Now that I’ve tried Jekyll, I’m never looking back.
I’ve been using Wordpress for years, more than a decade actually, and it really is a great platform. I just have a few issues with it.
The main issue is it’s not free. Yes, the CMS itself is free, but hosting it isn’t, unless you go with crappy free hosting or prefer not use a custom domain. In fairness, Jekyll doesn’t have free hosting either, but that’s where GitHub Pages (hosting) and Netlify (continuous deployment) come in. They even come with free SSL thanks to Let’s Encrypt! As a developer, I am really grateful for great FOSS tools, especially since I come from a developing country (Oh hey, I just used the word “develop” twice in the same sentence.)
The next main issue is it’s slow. Like super duper slow. I’ve designed and developed several Wordpress websites, trying out different themes, and they were all slow until I optimized them. Not so with Jekyll. Imagine my shock–and delight–when I got a Google PageSpeed Insights score of above 90 without doing anything. And that was for mobile!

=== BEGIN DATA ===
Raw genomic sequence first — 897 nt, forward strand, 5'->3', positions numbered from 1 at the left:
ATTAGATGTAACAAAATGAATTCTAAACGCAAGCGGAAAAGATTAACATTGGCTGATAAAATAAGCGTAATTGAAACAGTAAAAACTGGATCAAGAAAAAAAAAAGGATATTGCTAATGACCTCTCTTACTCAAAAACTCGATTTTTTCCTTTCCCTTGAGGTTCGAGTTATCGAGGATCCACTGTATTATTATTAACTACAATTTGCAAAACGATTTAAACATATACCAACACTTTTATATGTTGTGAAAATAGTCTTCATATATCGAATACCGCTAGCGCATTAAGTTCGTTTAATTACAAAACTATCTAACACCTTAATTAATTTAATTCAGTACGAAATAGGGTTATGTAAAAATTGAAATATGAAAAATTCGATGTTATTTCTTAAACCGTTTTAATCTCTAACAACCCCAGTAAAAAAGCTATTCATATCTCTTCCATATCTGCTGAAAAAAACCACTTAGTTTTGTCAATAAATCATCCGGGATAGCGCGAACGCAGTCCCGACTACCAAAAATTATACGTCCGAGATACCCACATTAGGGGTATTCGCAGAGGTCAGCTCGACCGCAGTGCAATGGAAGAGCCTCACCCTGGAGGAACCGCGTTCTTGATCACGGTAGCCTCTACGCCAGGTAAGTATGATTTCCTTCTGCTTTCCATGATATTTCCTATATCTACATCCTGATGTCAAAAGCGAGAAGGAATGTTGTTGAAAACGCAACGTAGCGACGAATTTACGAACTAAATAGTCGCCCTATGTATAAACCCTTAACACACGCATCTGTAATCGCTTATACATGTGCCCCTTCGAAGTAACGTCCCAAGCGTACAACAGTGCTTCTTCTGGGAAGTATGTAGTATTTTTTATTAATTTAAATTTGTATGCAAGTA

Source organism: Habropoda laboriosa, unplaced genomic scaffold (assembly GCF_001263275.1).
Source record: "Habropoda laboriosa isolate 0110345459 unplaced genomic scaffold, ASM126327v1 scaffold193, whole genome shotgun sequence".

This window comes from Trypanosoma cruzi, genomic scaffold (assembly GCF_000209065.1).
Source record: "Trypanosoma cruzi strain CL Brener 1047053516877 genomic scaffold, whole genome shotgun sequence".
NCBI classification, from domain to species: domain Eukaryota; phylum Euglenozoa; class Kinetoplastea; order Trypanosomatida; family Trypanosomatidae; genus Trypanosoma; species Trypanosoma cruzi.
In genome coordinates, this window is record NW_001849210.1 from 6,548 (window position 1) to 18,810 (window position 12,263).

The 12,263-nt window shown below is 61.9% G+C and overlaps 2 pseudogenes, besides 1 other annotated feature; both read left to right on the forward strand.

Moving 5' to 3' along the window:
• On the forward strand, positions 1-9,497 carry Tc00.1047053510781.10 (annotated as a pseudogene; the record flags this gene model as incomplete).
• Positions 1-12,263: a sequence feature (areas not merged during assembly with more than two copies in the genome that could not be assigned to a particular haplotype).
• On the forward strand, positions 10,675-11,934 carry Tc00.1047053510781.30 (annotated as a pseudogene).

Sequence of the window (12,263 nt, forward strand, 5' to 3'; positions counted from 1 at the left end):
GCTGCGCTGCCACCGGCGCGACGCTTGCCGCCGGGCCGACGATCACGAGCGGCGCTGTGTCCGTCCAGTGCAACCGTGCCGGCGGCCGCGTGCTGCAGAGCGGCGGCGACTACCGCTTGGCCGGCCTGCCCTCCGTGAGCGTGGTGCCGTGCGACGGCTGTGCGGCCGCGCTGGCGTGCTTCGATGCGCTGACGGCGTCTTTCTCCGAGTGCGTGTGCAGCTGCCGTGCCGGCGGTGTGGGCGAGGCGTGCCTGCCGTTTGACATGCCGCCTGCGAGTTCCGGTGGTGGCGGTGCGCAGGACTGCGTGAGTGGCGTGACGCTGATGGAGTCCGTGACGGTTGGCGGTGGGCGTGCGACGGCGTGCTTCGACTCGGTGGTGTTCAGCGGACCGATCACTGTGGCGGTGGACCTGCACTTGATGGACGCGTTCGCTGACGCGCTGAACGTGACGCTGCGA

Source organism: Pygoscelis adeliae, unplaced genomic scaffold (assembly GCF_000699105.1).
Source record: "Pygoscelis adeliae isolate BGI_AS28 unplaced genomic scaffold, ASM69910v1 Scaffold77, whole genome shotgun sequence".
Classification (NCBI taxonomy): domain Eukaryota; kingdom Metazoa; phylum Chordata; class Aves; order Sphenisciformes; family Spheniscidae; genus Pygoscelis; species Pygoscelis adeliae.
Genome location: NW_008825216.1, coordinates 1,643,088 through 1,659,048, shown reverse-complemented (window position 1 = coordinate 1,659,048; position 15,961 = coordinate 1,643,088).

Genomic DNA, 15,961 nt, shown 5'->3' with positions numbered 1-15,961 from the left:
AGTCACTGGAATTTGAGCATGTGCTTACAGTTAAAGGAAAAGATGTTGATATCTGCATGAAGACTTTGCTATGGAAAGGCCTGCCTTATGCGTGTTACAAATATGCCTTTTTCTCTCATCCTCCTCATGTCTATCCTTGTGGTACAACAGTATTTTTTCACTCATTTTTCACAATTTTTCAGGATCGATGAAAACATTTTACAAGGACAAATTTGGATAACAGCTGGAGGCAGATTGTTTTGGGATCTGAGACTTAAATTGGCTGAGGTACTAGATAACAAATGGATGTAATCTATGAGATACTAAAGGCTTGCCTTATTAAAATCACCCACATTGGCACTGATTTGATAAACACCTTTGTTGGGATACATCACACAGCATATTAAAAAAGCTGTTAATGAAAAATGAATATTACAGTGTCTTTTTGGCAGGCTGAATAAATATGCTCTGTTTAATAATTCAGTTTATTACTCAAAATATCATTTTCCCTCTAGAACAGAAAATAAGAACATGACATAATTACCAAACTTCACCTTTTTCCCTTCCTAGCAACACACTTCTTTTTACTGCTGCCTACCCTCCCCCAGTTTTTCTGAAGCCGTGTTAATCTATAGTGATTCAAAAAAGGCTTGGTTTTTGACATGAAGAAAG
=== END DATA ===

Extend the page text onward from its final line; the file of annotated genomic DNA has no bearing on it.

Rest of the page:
The third is that it’s insecure. I’ve had one Wordpress blog hacked (that I know of, at least), and I’m telling you, it was not a pleasant experience. I don’t want to invite trouble, but with Jekyll the likelihood of being hacked is greatly reduced.
Jekyll is far superior to Wordpress, IMHO. There are several other reasons why you should choose Jekyll over Wordpress, but I’ll leave that to more knowledegable people.
My experience with Jekyll so far is that it’s easy and fun to use. I’m in no way an expert programmer by any means (Even if I have a computer science degree, I have never worked professionally as a programmer except for an internship) but there are so many tutorials and other resources out there that have helped me.
From now on, I’m going to use Jekyll for all my personal and side projects (e.g. Digitally Well) whenever possible.
P.S. I tried using Siteleaf for this post and it’s another awesome free tool!